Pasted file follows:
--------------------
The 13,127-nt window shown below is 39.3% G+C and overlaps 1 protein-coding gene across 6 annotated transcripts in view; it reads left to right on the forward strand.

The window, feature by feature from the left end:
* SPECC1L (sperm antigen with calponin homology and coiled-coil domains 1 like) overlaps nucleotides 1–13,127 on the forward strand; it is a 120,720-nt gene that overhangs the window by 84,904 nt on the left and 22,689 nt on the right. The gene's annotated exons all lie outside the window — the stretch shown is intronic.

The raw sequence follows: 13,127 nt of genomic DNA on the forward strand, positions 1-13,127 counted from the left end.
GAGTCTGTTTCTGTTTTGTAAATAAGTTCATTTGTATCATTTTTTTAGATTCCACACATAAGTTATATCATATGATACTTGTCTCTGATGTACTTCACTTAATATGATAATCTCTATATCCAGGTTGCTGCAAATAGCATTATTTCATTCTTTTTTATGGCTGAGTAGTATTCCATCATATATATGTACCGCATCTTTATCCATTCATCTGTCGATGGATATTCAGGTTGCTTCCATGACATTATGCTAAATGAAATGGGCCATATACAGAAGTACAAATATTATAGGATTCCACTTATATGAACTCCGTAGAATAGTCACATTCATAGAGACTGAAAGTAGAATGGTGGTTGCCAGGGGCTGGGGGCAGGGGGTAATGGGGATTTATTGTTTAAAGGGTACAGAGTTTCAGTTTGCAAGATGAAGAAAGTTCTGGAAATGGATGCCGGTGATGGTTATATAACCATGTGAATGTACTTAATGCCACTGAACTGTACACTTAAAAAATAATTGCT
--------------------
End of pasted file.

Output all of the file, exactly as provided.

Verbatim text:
The 13,127-nt window shown below is 39.3% G+C and overlaps 1 protein-coding gene across 6 annotated transcripts in view; it reads left to right on the forward strand.

The window, feature by feature from the left end:
* SPECC1L (sperm antigen with calponin homology and coiled-coil domains 1 like) overlaps nucleotides 1–13,127 on the forward strand; it is a 120,720-nt gene that overhangs the window by 84,904 nt on the left and 22,689 nt on the right. The gene's annotated exons all lie outside the window — the stretch shown is intronic.

The raw sequence follows: 13,127 nt of genomic DNA on the forward strand, positions 1-13,127 counted from the left end.
GAGTCTGTTTCTGTTTTGTAAATAAGTTCATTTGTATCATTTTTTTAGATTCCACACATAAGTTATATCATATGATACTTGTCTCTGATGTACTTCACTTAATATGATAATCTCTATATCCAGGTTGCTGCAAATAGCATTATTTCATTCTTTTTTATGGCTGAGTAGTATTCCATCATATATATGTACCGCATCTTTATCCATTCATCTGTCGATGGATATTCAGGTTGCTTCCATGACATTATGCTAAATGAAATGGGCCATATACAGAAGTACAAATATTATAGGATTCCACTTATATGAACTCCGTAGAATAGTCACATTCATAGAGACTGAAAGTAGAATGGTGGTTGCCAGGGGCTGGGGGCAGGGGGTAATGGGGATTTATTGTTTAAAGGGTACAGAGTTTCAGTTTGCAAGATGAAGAAAGTTCTGGAAATGGATGCCGGTGATGGTTATATAACCATGTGAATGTACTTAATGCCACTGAACTGTACACTTAAAAAATAATTGCT